Browser plug-ins are a separate type of module. The main difference is that extensions are usually just source code, but plug-ins are always executables. As of 2019, plug-ins have been deprecated by most browsers, while extensions are widely used. The most popular browser, Google Chrome, has thousands of extensions available but only one plug-in: the Adobe Flash Player that is disabled by default.

Epic Citadel

Epic Citadel is a tech demo developed by Epic Games to demonstrate the Unreal Engine 3 running on Apple iOS, within Adobe Flash Player Stage3D and using HTML5 WebGL technologies. It was also released for Android on January 29, 2013.

The application allows players to explore a medieval landscape without being able to interact with it otherwise. The application further has a built in benchmark mode and a "guided tour" mode. Nonetheless this demonstration garnered significant attention as it showcases a free SDK called Epic’s Unreal Development Kit (UDK)The game uses dual zones with touchscreen control that are mapped as virtual joysticks. One controls the camera angle while the other controls the motion of the camera. The tech demo allows players to navigate through a fictional castle realm with various areas such as a circus bazaar, a river and a cathedral. The artwork of this demo was created by Shane Claudie and the program itself was created in eight weeks by a small team of programmers at Epic Games using the UDK.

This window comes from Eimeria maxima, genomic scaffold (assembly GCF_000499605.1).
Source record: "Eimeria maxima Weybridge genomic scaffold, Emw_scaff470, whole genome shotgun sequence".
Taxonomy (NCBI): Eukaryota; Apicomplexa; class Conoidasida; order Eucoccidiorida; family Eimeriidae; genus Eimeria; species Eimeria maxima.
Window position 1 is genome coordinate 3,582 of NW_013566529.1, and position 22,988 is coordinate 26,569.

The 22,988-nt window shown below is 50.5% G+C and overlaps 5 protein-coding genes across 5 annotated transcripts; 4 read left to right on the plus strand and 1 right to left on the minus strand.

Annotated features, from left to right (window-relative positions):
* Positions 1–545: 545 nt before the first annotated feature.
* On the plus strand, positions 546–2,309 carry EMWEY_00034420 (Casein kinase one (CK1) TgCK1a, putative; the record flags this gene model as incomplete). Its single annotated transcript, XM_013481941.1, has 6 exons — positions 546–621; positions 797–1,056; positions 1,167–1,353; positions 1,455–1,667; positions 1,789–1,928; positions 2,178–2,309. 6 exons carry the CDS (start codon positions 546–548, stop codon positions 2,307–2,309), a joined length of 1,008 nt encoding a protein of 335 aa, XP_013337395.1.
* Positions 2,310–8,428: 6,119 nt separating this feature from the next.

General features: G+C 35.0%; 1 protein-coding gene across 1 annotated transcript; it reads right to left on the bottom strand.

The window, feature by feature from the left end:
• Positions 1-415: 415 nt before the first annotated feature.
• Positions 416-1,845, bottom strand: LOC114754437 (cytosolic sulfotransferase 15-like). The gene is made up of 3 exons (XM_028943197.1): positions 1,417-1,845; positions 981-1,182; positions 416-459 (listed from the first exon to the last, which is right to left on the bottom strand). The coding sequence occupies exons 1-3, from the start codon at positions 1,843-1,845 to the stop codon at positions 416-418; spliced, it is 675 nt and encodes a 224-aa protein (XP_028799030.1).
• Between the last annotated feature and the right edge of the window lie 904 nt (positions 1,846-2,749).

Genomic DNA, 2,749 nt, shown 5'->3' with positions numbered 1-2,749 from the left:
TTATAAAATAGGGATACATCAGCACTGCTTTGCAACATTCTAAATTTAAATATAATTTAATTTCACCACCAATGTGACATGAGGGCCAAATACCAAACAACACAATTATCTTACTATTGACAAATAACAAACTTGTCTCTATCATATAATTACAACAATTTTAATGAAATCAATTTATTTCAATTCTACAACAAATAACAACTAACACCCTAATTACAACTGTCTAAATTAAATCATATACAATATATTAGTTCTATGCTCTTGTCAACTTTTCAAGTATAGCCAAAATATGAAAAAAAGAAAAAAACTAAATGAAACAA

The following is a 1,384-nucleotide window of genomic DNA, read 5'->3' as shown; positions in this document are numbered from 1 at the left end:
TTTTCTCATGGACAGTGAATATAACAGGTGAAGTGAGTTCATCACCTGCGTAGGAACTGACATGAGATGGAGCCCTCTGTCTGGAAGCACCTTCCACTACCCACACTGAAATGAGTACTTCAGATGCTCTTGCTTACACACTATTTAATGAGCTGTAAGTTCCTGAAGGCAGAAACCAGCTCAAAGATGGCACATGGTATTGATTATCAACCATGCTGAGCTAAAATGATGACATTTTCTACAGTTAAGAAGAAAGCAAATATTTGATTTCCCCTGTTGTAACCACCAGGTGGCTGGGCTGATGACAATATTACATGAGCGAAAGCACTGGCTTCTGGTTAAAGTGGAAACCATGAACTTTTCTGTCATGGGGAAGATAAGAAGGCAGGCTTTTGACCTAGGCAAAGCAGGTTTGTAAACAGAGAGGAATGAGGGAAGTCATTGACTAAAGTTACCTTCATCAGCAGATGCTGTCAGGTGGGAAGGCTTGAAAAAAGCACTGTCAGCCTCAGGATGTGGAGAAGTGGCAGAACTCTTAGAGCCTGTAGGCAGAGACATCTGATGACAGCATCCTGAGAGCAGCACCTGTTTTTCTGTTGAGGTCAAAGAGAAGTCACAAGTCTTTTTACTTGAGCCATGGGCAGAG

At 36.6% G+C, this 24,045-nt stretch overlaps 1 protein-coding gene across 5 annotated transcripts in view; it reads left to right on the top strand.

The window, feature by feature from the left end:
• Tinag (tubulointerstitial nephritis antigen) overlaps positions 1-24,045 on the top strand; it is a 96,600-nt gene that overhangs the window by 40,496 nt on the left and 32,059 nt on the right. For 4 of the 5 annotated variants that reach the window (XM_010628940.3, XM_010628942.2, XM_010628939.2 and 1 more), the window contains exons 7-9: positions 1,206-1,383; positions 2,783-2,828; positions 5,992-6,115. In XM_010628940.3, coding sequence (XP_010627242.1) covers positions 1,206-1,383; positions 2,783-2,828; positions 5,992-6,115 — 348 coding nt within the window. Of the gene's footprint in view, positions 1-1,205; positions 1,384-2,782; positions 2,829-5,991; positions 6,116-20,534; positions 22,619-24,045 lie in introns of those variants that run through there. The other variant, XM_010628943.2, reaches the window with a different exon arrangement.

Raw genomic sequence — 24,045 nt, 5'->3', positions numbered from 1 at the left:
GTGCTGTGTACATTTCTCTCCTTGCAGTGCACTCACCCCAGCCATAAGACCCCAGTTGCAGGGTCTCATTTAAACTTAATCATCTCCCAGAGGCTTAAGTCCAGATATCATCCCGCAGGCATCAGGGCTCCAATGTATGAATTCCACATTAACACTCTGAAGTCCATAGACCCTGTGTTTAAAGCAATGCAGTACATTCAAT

Flash XML Graphics (FXG) is a specification for an XML-based graphics file format for describing two-dimensional vector graphics developed by Adobe Systems. FXG was planned as a graphics interchange format for cross-application file support, to be used by Adobe Flash and Adobe Flash Player.The XML model for FXG is based as closely as possible on the SVG XML graphics format.